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Comparison of soil acidification and intensity of podzolization beneath decaying wood versus non-woody.. Klinka, Karel 2008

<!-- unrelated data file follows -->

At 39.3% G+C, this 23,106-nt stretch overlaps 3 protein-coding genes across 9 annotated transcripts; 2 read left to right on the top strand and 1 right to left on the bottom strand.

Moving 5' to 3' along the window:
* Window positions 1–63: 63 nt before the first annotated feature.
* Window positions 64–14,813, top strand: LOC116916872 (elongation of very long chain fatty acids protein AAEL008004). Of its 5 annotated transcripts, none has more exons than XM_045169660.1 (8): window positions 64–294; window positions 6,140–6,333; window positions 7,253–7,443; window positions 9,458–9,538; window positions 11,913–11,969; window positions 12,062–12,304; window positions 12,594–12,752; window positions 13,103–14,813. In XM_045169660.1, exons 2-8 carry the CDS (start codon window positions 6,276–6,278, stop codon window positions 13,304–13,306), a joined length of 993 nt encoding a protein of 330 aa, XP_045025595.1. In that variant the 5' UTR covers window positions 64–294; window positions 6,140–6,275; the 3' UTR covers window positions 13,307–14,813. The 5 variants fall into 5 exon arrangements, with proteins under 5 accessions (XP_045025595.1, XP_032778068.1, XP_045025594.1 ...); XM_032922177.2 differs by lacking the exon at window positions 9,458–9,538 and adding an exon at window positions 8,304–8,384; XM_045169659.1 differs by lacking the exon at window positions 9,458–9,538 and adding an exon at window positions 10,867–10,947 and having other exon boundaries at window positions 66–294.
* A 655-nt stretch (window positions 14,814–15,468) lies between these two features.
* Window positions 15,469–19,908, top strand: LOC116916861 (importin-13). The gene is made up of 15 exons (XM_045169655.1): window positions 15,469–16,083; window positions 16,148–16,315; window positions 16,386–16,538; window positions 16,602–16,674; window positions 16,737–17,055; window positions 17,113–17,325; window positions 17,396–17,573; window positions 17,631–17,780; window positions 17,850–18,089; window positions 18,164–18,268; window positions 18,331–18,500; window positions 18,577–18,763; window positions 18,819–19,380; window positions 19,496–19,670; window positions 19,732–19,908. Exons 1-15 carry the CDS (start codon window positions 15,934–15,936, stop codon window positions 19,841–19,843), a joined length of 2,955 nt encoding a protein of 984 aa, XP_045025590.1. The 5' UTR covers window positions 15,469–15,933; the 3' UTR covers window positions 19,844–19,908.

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Scientia  Silvica Extension Series, Number 30, 2001 Comparison of Soil Acidification and Intensity of Podzolization Beneath Decaying Wood versus Non-woody Forest Floors in Coastal BC Introduction Forest managers concerned with maintaining soil productivity must consider the impacts of forestry practices upon the features of a site.  One critical feature is the amount and type of organic matter on a site, which may affect soil development. This study addresses the question of whether CWD accumulations increase the intensity of podzolization, thus reducing the long-term productivity of a site. Podzolization is defined as the chemical downward translocation of aluminum, iron and organic matter, resulting in the concentration of silica in the eluviated mineral soil layer (Ae horizon), and accumulation of the these products in the mineral soil layer below.  From a soil productivity perspective, podzolization is often thought to affect nutrition, resulting in forest productivity decline.  These nutritional properties include: (1) upper horizons leached of cations and consisting of nearly pure Si; (2) increased acidity; (3)  decreased nutrient availability as N and P are immobilized in organic horizons, due to the high capacity of Podzols to fix phosphate; (4) build-up of a thick, slow-decomposing, acid mor humus form; (5) precipitated organic matter that resists decomposition; and (6)  development of impermeable layers, resulting in a water table within the rooting zone. Podzolization itself does not diminish productivity; rather, it is the ancillary soil properties.  The intensity of these processes is seen as a measure of the rate of soil development towards the six aforementioned characteristics.  Since increased intensity of podzolization lowers site productivity, podzolization measures can be used as indicators or indices of the potential for reduced productivity. In moist cool climates, podzolization is inevitable with or without forest management.  However, forest managers still need to know if their practices regarding CWD will alter the natural rate of change. Since the chemical nature of decaying wood is so different from other humus forms, and it can take many years for logs to fully decay in coastal BC, large accumulations of decaying wood persist long enough to affect the soil directly beneath. CWD accumulations may result in a lower forest floor pH, which may be associated with more intense podzolization.  Thus CWD accumulations may negatively affect site productivity, especially in the west coast of BC where CWD accumulations can be large. In this study, we investigated the long-term productivity implications of CWD accumulations by addressing the questions: is there (i) a thicker Ae layer, (ii) greater acidification, and (iii) greater degree of podzolization in forest floors with CWD versus those without? Study sites and methods Three study sites were located in the watersheds north of Vancouver in the Submontane Very Wet Maritime Coastal Western Hemlock (CWHvm1) variant.  Old-growth stands dominated by Douglas-fir, western hemlock, Pacific silver fir and western redcedar, characterized by canopy trees 60 m in height, 300-750 years old, and 100-200 cm dbh were selected.  Candidate stands were zonal, intermediate in both SNR and SMR.  Within each stand, a 1-ha site was established, and twelve 1 m2 pedons were systematically located.  One side of each pedon consisted of a forest floor layer with a decay class IV or V log >2 m, with a diameter >30 cm, and incorporated by at least 30% (by volume) into the forest floor; the opposite side was a non-woody humus form.  If the log was on a slope >10%, then only logs perpendicular to the slope within 20° were chosen.  We randomly selected the side of the log to sample for the non-woody substrate.  A 1 m long trench was dug lengthwise through the centre of the log, and extended perpendicularly for 1 m to the non-woody forest floor, forming a 1m2 soil pit. From each side of the pedon (i.e., the two different substrates), the depth of the Ae horizon was recorded, and approximately 2000 cm³ was collected from (i) the decaying log; (ii) the LFH layer; (iii) the Ae horizon if present or, if absent, the top 2 cm of the B horizon (separately from both substrate types); and (iv)  the upper B horizon to a depth of 10 cm. Forest floor and upper B horizon samples were analyzed for pH, total C, total N, and mineralizable N; upper B horizon samples were also analyzed for extractable Fe and Al.  We used indicators of the intensity of podzolization based on definitions of an "f" horizon:  organically complexed Fe and Al; ratio of organic C to organically complexed Fe; ratio of the organically- complexed Fe and Al to the total free Fe and Al; and the iron activity ratio (the ratio of organically complexed plus non- crystalline Fe to total free Fe). Forest floor samples were separated yielding:  fraction A (lipids), humic acid (HA), and fulvic acid (FA).  Each fraction was analyzed for carbon content (‘C’ in HA and ‘C’ in FA).  The C indicates the amount of fulvic acid constituents thought to be responsible for the chelation of Al and other metals, especially Fe, and their percolation through the soil.  The HA:FA ratio is an indicator of humification, with higher ratios reflecting more intense humification from greater biological activity.  Lipids accumulate in acidic or anaerobic soil conditions where biological activity is low. Results Significant differences (α = 0.05) were detected between the mean pH of the non-woody versus woody substrates (Table 1).  Total C and N, the C:N ratio, C in HA and C in FA were also significantly different.  The HA concentration was greater in the woody substrates, the FA concentration greater in the non-woody substrates, and the HA:FA ratio greater in the woody substrates. Forest Floor   Mineral soil horizon    Ae Upper B chemical property non-woody  mean (sterror) α woody  mean (sterror) β  non-woody  mean (sterror) α woody  mean (sterror) β non-woody  mean (sterror) α woody  mean (sterror) β Depth (cm)    3.5 (0.7) 3.8 (0.8)     0.506 0.216 pH 3.72 (0.04) 3.41 (0.02)  4.00 (0.08) 3.95 (0.11) 4.42 (0.05) 4.36 (0.07)  0.022   0.447   0.026 0.168 0.003 total C (%) 48.87 (0.45) 58.84 (0.42)  2.95 (0.75) 3.55 (0.35) 5.43 (0.55) 5.17 (0.19)  0.001   0.369 0.029 0.713 0.036 total N (%) 1.58 (0.06) 0.62 (0.05)  0.16 (0.05) 0.15 (0.04) 0.23 (0.01) 0.19 (0.02)  <0.001   0.396 0.157 0.247 0.860 C:N 31.1 (1.4) 104.4 (9.8)  22.5 (3.4) 27.4 (4.3) 25.3 (2.8) 27.9 (2.9)  0.013   0.139  0.891 0.001 min-N (ppm)    17.0 (5.0) 13.5 (1.7) 24.6 (1.9) 21.2 (2.6)     0.403 0.267 0.386 0.212 C in HA (%) 12.73 (0.28) 15.11 (1.71)  <0.001 C in FA (%) 10.23 (0.43) 6.57 (0.53)  0.007 HA:FA  1.28 (0.06) 2.52 (0.14)  0.013 Lipids (%) 3.59 (0.15) 1.68 (0.20)  0.031*  Table 1. Differences in mean chemical properties between the non-woody humus form and the CWD (woody), and between the mineral soil beneath the substrates in the CWHvm subzone.  Standard error of the mean is in parentheses (n=3) and below are the α (treatment) p-values followed by the p-value for β, where applicable.  For site × treatment interaction p-values, an asterisk indicates a significant unidirectional interaction effect.  Cells in bold have significant α (< 0.05); cells in italics have significant β ( < 0.20). Min-N = mineralizable N; HA = humic acid; FA = fulvic acid. C h e m ic a l p ro p e rty  M in e ra l s o il h o r iz o n  A e  u p p e r B  n o n -w o o d y  m e a n  (s te rro r) α w o o d y  m e a n  (s te rro r) β n o n -w o o d y  m e a n  (s te rro r) α w o o d y  m e a n  (s te rro r) β 0 .3 0  (0 .0 9 ) 0 .2 4  (0 .0 4 ) 0 .7 5  (0 .1 4 ) 0 .6 7  (0 .0 5 ) P y ro p h o s p h a te  F e  (% )  0 .5 5 5  0 .8 1 7  0 .4 6 8   0 .9 0 0 0 .5 6  (0 .1 1 ) 0 .4 5  (0 .0 7 ) 1 .5 7  (0 .1 8 ) 1 .4 3  (0 .1 3 ) P y ro p h o s p h a te (F e  +  A l)(% )  0 .3 5 3   0 .2 2 8  0 .1 5 0   0 .0 4 0 6 1 .7  (3 1 .4 ) 4 3 .3  (1 0 .8 ) 9 .2  (2 .0 ) 9 .1  (0 .9 )     O rg a n ic  C P y ro p h o s p h a te  F e  0 .5 2 1   0 .9 7 4  0 .9 0 9   0 .0 0 3 0 .4 3  (0 .0 5 ) 0 .4 3  (0 .0 6 ) 0 .6 3  (0 .0 7 ) 0 .6 0  (0 .0 7 ) P y ro p h o s p h a te  (F e  +  A l) D ith io n a te  (F e  +  A l)   0 .9 8 0    < 0 .0 0 1  0 .2 1 2   < 0 .0 0 1 0 .4 7  (0 .0 5 ) 0 .4 9  (0 .0 3 ) 0 .6 2  (0 .0 6 ) 0 .6 4  (0 .0 7 ) O x a la te  -  F e D ith io n ite  -  F e  0 .6 5 2   0 .0 5 7  0 .2 4 5   0 .0 0 3  There were variable results for both the A horizon (or top 2 cm of the soil) and the upper 10 cm of the B horizon directly under each forest floor substrate (Table 2).  C:N ratio was significantly different in the lower 10 cm of the soil profile; however, the mean difference was not biologically meaningful.  Significant differences in any chemical measure (α = 0.05) were not detected for the upper 10 cm of the B horizon. The power of the test for lack of significant difference between the woody and non-woody substrates was adequate (1-β > 0.80) for most of the measures. Discussion Despite differences in nutrient properties and humus fractions between the non-woody and woody substrates, there were few differences in the corresponding nutrition and podzolization measures (depth of Ae horizon, Fe and Al extractions) of the soil directly beneath (Figure 1).  In particular, the greater concentration of FA associated with the non-woody substrate did not translate into equivalent differences in the factors of the degree of podzolization.  FA is the main constituent of organic material responsible for chelation of Fe and Al, and the  downward movement of this complex.  Thus, a deeper Ae horizon is not associated with accumulations of CWD for soils on zonal sites.  In fact, the potential productivity of CWD is either equal to non-woody forest floor re:  intensity of podzolization or, CWD has a lower productivity based on its lower fulvic acid.  Either way, long term site productivity appears to be unaffected by CWD. This study was part of a larger study where sampling occurred along an elevation and latitudinal gradation in nine climatically different areas in BC.  The study areas were located in: (1) southwestern BC in each of the Very Dry Maritime Coastal Western Hemlock (CWHxm) subzone, the Very Wet Maritime Coastal Western Hemlock (CWHvm) subzone, and the Moist Maritime Mountain Hemlock (MHmm) subzone; (2) southern central BC in each of the Very Dry Warm Interior Douglas-fir (IDFxw) subzone, the Moist Warm Interior Cedar Hemlock (ICHmw) subzone, and the Moist Cool Engelmann Spruce - Subalpine Fir (ESSF mk) subzone; and (3) central BC in each of the Wet Cool Interior Cedar Hemlock (ICHwk) subzone, the Moist Cool Sub-Boreal Spruce (SBSmk) subzone, and the Moist Warm Boreal White and Black Spruce (BWBSmw) subzone.  These locations covered a precipitation, temperature, and continentality gradient in three respects: longitude, latitude, and altitude.  All areas had similar results to those reported here. Conclusions Based on the similarity of the depth of Ae horizon, pH, and the chemical variables in the Bf horizon, current evidence suggests that decaying wood does not increase acidification and eluviation of mineral soils on zonal sites in coastal BC. Table 2. Differences in mean chemical properties between the mineral soil beneath the non- woody humus form and the CWD (woody) in the CWHvm subzone.  Standard error of the mean is in parentheses (n=3) and below are the a (treatment) p-values followed by the p- value for b, where applicable.  For site × treatment interaction p-values, an asterisk indicates a significant unidirectional interaction effect.  Cells in bold have significant α (< 0.05); cells in italics have significant β (< 0.20) values. Pyrophosphate = sodium pyrophosphate extractable; dithionite = dithionite-citrate extractable. Scientia Silvica is published by the Forest Sciences Department, The University of British Columbia, ISSN 1209-952X Editor: Karel Klinka ( Research: Gordon Kayahara ( Production and design: Christine Chourmouzis ( Financial support: Forest Renewal British Columbia and Fletcher Challenge Canada For more information contact: Gordon Kayahara Copies available from: or K. Klinka, Forest Sciences Department, UBC,  3036-2424 Main Mall, Vancouver, BC  V6T 1Z4 The theory that CWD causes increased acidification and eluviation compared to non-woody forest floors appears to be false in this case.  Based on the evidence to date, forest managers deciding to leave a legacy of CWD for habitat and biodiversity need not be concerned about impacts on the long-term productivity of zonal sites. Reference  Kayahara, G.J. 2000. The effects of coarse woody debris on site productivity of some forest sites in southwestern British Columbia. Ph.D. Dissertation.  University of British Columbia, Vancouver, BC.123 pp. (% ) 0 2 4 6 8 10 12 fulvic acid pyro-Fe non-woody woody B To ta l N  (% ) 0.0 0.5 1.0 1.5 non-woody woody A Figure 1. Difference in (A) total N between the non- woody and woody substrates (open boxes) and the upper 10 cm of the mineral soil (shaded boxes) and (B) between the C in fulvic acid between the non- woody and woody substrates and pyrophosphate Fe in the upper 10 cm of the mineral soil.  Error bars represent one standard error of the mean.